Some of you may not know this, but...

Some of you may not know this, but...

Joined: January 6th, 2006, 3:27 am

April 13th, 2012, 5:09 pm #1


...TITANIC was not the first giant luxury liner that White Star built, but was an exact carbon copy of the OLYMPIC, which was built and launched 10 months before Titanic.

Titanic was built at Harlan & Wolfe shipyards in Belfast Ireland, from the same set of blueprints that built the earlier Olympic.

The dimensions, tonnage, horsepower, speed and all other engineering advances of the day were incorporated into the Titanic, because of the success of the Olympic.

Olympic was never touted as "unsinkable", and had a commendable 24-year service history, serving as a troopship in WW1, and later back into transatlantic passeger service until she was broken up for scrap in 1935, about the same time that Cunard's much more advanced, larger, and faster "Queen Mary" was being completed in Scotland.

Olympic had a mishap by colliding with the British warship "Hawke" shortly after entering service in 1911, and sliced an American lightship in half during heavy fog off the US east coast in 1934.

My mother came to America aboard the Olympic in 1923 as an 11-year-old girl with her father, as immigrants from Eastern Europe.

That's all...

Hal



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Joined: July 18th, 2008, 8:40 pm

April 13th, 2012, 5:50 pm #2

I picked up the book futility on my kindle the other night after you recommended it.

I was reading it and couldn't help but think of the Titanic. I wonder what it would be like to read the book without any knowledge of the Titanic.

Sasq
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Joined: January 6th, 2006, 3:27 am

April 13th, 2012, 5:55 pm #3



Howl
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Joined: December 3rd, 2005, 3:06 pm

April 14th, 2012, 1:01 am #4

...TITANIC was not the first giant luxury liner that White Star built, but was an exact carbon copy of the OLYMPIC, which was built and launched 10 months before Titanic.

Titanic was built at Harlan & Wolfe shipyards in Belfast Ireland, from the same set of blueprints that built the earlier Olympic.

The dimensions, tonnage, horsepower, speed and all other engineering advances of the day were incorporated into the Titanic, because of the success of the Olympic.

Olympic was never touted as "unsinkable", and had a commendable 24-year service history, serving as a troopship in WW1, and later back into transatlantic passeger service until she was broken up for scrap in 1935, about the same time that Cunard's much more advanced, larger, and faster "Queen Mary" was being completed in Scotland.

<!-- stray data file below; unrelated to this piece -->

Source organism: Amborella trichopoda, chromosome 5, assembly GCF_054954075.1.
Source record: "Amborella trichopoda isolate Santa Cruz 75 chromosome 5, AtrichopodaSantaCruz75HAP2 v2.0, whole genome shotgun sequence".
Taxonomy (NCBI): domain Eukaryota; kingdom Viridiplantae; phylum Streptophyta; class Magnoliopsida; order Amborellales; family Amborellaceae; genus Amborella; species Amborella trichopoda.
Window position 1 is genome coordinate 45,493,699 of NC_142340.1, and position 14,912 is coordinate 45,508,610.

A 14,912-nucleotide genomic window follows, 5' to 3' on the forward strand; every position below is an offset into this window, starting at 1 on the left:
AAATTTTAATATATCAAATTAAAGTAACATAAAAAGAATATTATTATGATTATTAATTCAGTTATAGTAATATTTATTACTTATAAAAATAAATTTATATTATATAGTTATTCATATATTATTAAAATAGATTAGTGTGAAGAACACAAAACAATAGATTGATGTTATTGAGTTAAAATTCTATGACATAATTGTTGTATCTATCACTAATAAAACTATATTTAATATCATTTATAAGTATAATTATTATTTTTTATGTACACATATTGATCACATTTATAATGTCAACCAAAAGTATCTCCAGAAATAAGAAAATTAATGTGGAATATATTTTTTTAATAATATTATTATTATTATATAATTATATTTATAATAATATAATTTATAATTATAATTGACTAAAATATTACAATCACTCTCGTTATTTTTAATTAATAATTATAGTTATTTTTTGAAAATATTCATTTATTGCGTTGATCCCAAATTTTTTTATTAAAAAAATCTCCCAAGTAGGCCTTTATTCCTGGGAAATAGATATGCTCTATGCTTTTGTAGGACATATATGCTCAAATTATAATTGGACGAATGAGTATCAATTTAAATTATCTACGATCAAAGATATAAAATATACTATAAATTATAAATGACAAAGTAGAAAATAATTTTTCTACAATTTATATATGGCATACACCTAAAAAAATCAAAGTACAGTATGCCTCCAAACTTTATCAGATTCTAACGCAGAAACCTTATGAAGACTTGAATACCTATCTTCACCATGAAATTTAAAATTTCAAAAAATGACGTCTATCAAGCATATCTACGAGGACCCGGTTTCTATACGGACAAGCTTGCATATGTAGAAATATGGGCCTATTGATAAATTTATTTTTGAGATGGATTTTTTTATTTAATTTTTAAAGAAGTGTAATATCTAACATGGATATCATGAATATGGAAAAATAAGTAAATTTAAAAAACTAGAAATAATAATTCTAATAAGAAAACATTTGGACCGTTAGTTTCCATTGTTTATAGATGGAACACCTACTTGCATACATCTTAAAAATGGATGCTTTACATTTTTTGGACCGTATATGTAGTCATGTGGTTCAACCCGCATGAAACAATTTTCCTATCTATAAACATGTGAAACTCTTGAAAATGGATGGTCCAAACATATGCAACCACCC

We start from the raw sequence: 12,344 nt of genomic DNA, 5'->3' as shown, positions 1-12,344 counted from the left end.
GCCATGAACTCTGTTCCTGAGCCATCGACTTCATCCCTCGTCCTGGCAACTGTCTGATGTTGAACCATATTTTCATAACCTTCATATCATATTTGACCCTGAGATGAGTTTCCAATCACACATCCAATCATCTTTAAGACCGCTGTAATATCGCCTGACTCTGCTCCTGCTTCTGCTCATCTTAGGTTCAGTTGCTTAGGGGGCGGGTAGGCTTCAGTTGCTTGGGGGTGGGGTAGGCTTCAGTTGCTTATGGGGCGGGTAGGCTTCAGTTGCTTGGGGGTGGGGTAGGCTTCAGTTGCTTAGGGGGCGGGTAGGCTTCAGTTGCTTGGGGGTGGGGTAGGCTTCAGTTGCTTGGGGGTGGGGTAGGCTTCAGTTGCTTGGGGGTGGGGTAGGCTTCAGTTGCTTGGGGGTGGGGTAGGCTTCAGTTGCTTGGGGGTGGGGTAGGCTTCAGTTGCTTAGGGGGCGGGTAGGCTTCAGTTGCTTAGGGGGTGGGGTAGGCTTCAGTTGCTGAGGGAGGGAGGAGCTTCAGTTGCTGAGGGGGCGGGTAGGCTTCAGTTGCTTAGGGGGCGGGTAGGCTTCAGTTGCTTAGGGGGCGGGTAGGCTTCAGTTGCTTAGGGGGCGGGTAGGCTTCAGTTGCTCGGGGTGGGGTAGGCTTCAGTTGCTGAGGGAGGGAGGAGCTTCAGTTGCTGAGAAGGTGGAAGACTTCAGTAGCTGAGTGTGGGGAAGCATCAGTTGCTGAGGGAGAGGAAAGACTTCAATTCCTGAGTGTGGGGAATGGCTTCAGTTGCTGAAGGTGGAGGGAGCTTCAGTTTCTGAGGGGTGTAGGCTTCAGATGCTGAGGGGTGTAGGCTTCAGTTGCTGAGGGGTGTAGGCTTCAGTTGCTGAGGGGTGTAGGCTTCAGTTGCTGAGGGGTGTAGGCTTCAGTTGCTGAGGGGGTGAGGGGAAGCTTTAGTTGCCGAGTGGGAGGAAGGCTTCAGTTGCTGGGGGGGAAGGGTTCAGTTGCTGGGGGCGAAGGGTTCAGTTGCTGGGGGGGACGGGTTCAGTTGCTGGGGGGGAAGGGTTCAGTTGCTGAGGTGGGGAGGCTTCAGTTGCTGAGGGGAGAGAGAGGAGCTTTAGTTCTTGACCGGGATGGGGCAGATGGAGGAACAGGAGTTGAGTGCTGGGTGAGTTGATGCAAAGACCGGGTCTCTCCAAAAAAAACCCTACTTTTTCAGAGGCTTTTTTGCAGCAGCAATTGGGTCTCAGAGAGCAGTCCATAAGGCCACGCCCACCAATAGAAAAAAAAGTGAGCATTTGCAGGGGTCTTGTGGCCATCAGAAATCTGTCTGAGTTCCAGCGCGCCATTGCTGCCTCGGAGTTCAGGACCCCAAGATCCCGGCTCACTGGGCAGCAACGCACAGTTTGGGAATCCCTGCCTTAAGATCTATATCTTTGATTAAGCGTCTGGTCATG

Olympic had a mishap by colliding with the British warship "Hawke" shortly after entering service in 1911, and sliced an American lightship in half during heavy fog off the US east coast in 1934.

My mother came to America aboard the Olympic in 1923 as an 11-year-old girl with her father, as immigrants from Eastern Europe.

That's all...

Hal


http://www.dailymail.co.uk/news/article ... aster.html
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Joined: December 3rd, 2005, 3:06 pm

April 14th, 2012, 1:05 am #5

...TITANIC was not the first giant luxury liner that White Star built, but was an exact carbon copy of the OLYMPIC, which was built and launched 10 months before Titanic.

Titanic was built at Harlan & Wolfe shipyards in Belfast Ireland, from the same set of blueprints that built the earlier Olympic.

The dimensions, tonnage, horsepower, speed and all other engineering advances of the day were incorporated into the Titanic, because of the success of the Olympic.

Olympic was never touted as "unsinkable", and had a commendable 24-year service history, serving as a troopship in WW1, and later back into transatlantic passeger service until she was broken up for scrap in 1935, about the same time that Cunard's much more advanced, larger, and faster "Queen Mary" was being completed in Scotland.

Olympic had a mishap by colliding with the British warship "Hawke" shortly after entering service in 1911, and sliced an American lightship in half during heavy fog off the US east coast in 1934.

My mother came to America aboard the Olympic in 1923 as an 11-year-old girl with her father, as immigrants from Eastern Europe.

That's all...

Hal


http://www.dailymail.co.uk/sciencetech/ ... ships.html
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Joined: July 18th, 2008, 8:40 pm

April 15th, 2012, 4:01 am #6


Howl
I have to admit I am glad it was free for the kindle. It was eerie how similar the events were in the book and real life. It is difficult to read the book without thinking of the Titanic. I can't imagine how this is not related to real life and written prior to the Titanic.

Get it from the library if you can. If you can stand reading on a computer, download the kindle ebook and read it on your computer if you don't have a kindle. I don't think; would put out the cash for it myself.

Sasq.
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